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Food Troubleshooting After Bariatric Surgery by Catherine V.

Food Troubleshooting After Bariatric Surgery by Catherine V.

“I feel like food is getting stuck in my throat.”

It may help to try:

  • Smaller bites at meal time. Smaller bites will help you thoroughly chew your food, which prevents swallowing large pieces that may make you feel uncomfortable.

  • Chewing more before swallowing. As mentioned above, increased chewing will help break down your morsel size and prevent that “stuck” feeling.

  • Softer, moist food textures. Dry food textures, such as crackers or over-cooked meat, are much more difficult to chew into a smooth texture, resulting in feeling like your food is getting stuck. Try pairing hummus with those dry crackers and prepare meat in a way that retains moisture, such as in a crockpot.

“I feel like I’m going to throw up!”

    It may help to try:

  • Smaller portion sizes. Overeating at a meal is the most common cause of feeling too full after bariatric surgery. Use a measuring cup to portion out your meal to prevent serving too large a portion. A typical serving size per meal will range from ¼ cup to 1 cup volume depending on how far out from surgery you are.

  • Slowing down your eating pace. Eating too quickly may cause you to overeat. Set a timer for 15-20 minutes or put down your utensil between bites to slow your pace.

  • More appropriate food choices. Foods that are greasy and heavy or are high in added sugar (think french fries or ice cream) often produce nausea after bariatric surgery. Stick mainly to lean protein and produce in your diet to prevent this.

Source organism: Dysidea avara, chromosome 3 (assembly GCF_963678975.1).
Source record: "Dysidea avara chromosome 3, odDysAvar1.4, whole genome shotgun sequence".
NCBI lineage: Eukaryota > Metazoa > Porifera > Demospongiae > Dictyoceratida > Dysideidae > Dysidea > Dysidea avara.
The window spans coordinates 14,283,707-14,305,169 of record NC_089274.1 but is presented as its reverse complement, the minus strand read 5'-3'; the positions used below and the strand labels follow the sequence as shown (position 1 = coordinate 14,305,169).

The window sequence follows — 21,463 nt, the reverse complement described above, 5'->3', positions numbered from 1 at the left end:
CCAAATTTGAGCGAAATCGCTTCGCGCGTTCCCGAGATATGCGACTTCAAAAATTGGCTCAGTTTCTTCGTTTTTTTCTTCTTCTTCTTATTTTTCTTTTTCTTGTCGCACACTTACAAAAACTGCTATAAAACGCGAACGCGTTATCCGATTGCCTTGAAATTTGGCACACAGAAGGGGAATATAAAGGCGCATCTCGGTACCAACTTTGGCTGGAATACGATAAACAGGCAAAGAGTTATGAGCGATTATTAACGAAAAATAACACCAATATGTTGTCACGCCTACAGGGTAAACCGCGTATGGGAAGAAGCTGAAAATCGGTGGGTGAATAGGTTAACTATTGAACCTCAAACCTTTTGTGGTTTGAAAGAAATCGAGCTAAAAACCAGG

“I feel hungry very soon after eating.”

It may help to try:

  • Avoiding eating and drinking at the same time. Save your beverage until at least 30 minutes after your meal. When you drink and eat at the same time, food is essentially pushed through the stomach pouch at a faster rate. Waiting a half hour or more after a meal before drinking will help keep your food in your stomach pouch for longer and thus help you feel satisfied and full.

  • More appropriate food choices. Foods that are high in protein and high in fiber are best to satiate your appetite. Some bariatric-friendly examples include plain yogurt with fresh fruit or pinto beans with salsa. Avoid foods that have a liquid texture, such as thin soups or milkshakes. Liquids do not satiate hunger as well as solid food choices.

  • Band adjustment. If you have an adjustable band, your band may not be providing enough restriction to decrease your appetite. Try the above-mentioned solutions first before jumping to this conclusion. If you suspect this is causing your hunger problem, discuss this with your doctor.

Turn to these tips the next time you find yourself in an uncomfortable eating situation. Have you experienced any of these? What worked well for you?

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